The sudden spike in tension between Saudi Arabia and Iran, two of the most powerful regimes in the Middle East, is only going to exacerbate a trend toward high levels of oil production, says one expert on global oil markets. Leaders across the region are looking to hedge against future uncertainty by pulling as much wealth out of the ground as they can.
“The one general feature that most people, I think, are missing is that as the Middle East heats up and continues to spin out of control, there’s the risk that the oil that is underground and in reserve right now won’t be there for the pumping tomorrow,” said Prof. Steve Hanke, who teaches applied economics at Johns Hopkins University and serves as a senior fellow at the Cato Institute.
In a part of the world where half a dozen long-lived regimes have been completely or partially overthrown since 2001, the possibility that rulers currently enjoying the financial security derived from extensive oil reserves might lose their access to that resource unexpectedly is a very real worry.
“There is a big incentive to take the money and run,” said Hanke. “To liquidate as much of the reserve as you can and take the money and put it in a bank somewhere out of the region.”
While it may seem like a recipe for cheaper oil – more supply equals lower prices – the fact is that some of the biggest producers in the Middle East, like Saudi Arabia, are already pumping oil at close to their maximum capacity. Last year Iraq produced oil at a record pace, exporting more than 1 billion barrels of crude, helping drive prices below $40 per barrel.
The most recent crisis in the region means that the taps will be wide open for the foreseeable future, too.
Saudi Arabia and Iran are on opposite sides of Islam’s long-standing schism between Sunni and Shia. Saudi Arabia is a Sunni majority country ruled by a Sunni royal family. Iran is majority Shia ruled by religious scholars known as Ayatollahs. Over the weekend, Saudi Arabia executed a prominent Shi’ite cleric, who had been accused of terrorism. In response, angry Iranians stormed and ransacked the Saudi embassy in Tehran, taking advantage of the notable absence of Iranian security forces near the embassy.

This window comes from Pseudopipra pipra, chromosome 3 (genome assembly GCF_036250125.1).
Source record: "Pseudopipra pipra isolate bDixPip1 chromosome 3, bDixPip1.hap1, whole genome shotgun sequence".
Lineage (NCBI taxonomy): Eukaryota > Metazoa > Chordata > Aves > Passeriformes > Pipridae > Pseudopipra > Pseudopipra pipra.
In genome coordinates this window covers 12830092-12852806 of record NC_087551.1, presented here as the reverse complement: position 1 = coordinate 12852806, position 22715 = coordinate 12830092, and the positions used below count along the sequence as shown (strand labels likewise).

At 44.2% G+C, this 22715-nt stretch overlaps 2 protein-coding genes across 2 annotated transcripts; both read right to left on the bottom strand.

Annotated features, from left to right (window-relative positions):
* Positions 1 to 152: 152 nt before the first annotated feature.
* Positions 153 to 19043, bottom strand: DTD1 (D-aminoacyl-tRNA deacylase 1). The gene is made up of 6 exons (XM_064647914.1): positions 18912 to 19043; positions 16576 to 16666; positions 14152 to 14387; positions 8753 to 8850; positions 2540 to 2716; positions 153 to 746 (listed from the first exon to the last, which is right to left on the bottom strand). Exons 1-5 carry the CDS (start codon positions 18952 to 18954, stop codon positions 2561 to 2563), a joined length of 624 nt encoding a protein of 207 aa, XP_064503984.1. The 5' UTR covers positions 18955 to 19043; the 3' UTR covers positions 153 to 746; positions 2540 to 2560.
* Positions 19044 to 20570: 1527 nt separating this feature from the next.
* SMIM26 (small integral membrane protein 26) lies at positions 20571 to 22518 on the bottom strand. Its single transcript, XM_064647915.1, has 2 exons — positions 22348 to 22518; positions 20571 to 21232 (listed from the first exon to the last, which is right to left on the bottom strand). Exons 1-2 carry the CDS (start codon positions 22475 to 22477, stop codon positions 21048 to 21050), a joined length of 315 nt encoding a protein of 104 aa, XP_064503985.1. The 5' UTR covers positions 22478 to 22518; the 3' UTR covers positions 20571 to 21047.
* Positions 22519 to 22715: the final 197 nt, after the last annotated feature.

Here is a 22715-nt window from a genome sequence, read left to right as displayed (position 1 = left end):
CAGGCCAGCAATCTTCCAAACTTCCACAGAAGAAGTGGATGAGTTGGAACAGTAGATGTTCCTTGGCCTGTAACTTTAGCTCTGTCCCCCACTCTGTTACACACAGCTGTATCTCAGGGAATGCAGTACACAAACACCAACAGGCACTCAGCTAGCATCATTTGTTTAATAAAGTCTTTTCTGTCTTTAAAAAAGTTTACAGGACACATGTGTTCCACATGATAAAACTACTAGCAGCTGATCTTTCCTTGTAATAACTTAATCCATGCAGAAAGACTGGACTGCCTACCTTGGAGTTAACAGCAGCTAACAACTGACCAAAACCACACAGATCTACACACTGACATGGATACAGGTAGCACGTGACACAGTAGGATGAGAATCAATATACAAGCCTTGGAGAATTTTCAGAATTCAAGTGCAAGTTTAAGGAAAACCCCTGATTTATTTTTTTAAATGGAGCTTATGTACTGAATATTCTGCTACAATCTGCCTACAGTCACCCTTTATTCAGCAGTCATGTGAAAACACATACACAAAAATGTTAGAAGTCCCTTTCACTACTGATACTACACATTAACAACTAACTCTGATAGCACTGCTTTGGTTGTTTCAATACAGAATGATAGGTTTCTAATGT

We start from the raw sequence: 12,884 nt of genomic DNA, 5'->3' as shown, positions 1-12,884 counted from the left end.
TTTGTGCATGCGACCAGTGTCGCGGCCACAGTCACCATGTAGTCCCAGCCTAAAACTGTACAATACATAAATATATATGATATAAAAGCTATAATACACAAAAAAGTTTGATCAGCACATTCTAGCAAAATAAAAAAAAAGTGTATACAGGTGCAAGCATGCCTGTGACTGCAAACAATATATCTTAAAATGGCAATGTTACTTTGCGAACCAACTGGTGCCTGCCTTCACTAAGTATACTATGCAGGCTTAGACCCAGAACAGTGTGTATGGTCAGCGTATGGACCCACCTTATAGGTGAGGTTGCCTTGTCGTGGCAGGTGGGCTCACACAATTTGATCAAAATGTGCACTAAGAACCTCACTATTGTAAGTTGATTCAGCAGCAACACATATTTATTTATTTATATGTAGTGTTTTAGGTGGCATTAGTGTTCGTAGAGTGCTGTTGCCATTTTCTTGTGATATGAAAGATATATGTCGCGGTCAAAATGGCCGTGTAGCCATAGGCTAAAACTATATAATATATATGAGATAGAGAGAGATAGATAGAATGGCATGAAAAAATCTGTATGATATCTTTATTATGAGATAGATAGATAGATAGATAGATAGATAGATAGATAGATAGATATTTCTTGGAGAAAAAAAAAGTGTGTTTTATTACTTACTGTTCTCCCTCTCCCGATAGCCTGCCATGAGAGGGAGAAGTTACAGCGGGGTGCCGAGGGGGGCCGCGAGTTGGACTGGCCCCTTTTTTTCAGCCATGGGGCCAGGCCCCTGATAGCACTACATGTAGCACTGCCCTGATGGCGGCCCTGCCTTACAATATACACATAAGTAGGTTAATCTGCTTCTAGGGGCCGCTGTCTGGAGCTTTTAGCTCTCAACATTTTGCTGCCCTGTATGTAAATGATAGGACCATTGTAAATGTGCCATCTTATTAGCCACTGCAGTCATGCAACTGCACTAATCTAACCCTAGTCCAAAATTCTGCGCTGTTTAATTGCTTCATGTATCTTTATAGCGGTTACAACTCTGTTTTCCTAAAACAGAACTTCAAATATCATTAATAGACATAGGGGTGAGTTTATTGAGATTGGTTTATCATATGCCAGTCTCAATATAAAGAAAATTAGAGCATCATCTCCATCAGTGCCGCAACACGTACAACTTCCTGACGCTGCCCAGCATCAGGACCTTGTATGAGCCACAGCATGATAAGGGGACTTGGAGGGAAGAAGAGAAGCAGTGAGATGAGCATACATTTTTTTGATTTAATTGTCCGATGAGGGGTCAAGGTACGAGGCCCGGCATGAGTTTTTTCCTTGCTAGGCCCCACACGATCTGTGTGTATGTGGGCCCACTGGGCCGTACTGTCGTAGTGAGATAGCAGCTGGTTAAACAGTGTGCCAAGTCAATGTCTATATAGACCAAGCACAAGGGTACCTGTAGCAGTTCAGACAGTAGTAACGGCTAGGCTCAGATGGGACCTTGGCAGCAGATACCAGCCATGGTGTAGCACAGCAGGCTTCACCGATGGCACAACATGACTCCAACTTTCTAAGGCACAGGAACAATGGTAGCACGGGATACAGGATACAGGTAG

Saudi Arabia responded by cutting off diplomatic relations, as well as air travel, with Iran.
Whether the execution of the cleric, Nimr al-Nimr, was meant as a provocation or not, the result has been a sharp escalation of tension that is rattling not just global oil markets (prices were on a rollercoaster all Monday morning) but in the perception of the Saudi government’s ability to continue paying its debts. On Monday, investors began demanding higher rates of return on the kingdom’s debt securities.
That’s in part because, should things go from bad to worse between the two regional powers, Saudi Arabia may have picked a fight it can’t win.
“The Saudis aren’t quite as clever as they think they are,” said Hanke. “Iran holds almost all the cards in the Gulf because of the Strait of Hormuz. If they shut it down, that’s the end of the game.”
The Strait is the only access to the Arabian Sea and the rest of the world for oil-laden ships leaving the Persian Gulf. Less than 30 nautical miles across at its narrowest is a major choke point that the Iranian Navy has the capability to temporarily shut down, likely sparking a response from Saudi allies. That could include the U.S., which would almost certainly cause the crisis to escalate further.
There is no reason to assume the conflict between the two countries will necessarily come to that, but it’s an endgame that global oil traders are all too aware of, leading market analysts like Hanke to predict that oil prices will rise in 2016.
This story was originally published by The Fiscal Times.